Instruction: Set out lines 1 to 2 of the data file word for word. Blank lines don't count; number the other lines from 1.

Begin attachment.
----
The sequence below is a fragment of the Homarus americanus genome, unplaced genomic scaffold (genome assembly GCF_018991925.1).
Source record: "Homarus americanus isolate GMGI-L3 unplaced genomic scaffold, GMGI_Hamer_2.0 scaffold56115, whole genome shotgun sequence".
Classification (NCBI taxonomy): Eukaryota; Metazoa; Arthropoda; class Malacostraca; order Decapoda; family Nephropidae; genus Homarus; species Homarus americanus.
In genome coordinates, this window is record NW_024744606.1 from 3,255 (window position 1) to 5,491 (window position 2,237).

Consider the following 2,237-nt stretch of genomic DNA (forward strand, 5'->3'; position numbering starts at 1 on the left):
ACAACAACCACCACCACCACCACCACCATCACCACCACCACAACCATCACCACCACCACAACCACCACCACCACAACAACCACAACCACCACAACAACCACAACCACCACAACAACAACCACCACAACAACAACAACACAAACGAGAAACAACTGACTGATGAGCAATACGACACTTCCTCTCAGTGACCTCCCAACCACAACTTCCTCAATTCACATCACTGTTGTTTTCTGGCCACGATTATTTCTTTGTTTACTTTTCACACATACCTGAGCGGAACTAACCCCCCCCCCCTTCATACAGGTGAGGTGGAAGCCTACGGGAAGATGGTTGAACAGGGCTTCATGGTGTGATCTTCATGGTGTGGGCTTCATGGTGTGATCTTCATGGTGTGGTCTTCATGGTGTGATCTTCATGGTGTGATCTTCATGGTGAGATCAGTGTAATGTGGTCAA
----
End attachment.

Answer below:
The sequence below is a fragment of the Homarus americanus genome, unplaced genomic scaffold (genome assembly GCF_018991925.1).
Source record: "Homarus americanus isolate GMGI-L3 unplaced genomic scaffold, GMGI_Hamer_2.0 scaffold56115, whole genome shotgun sequence".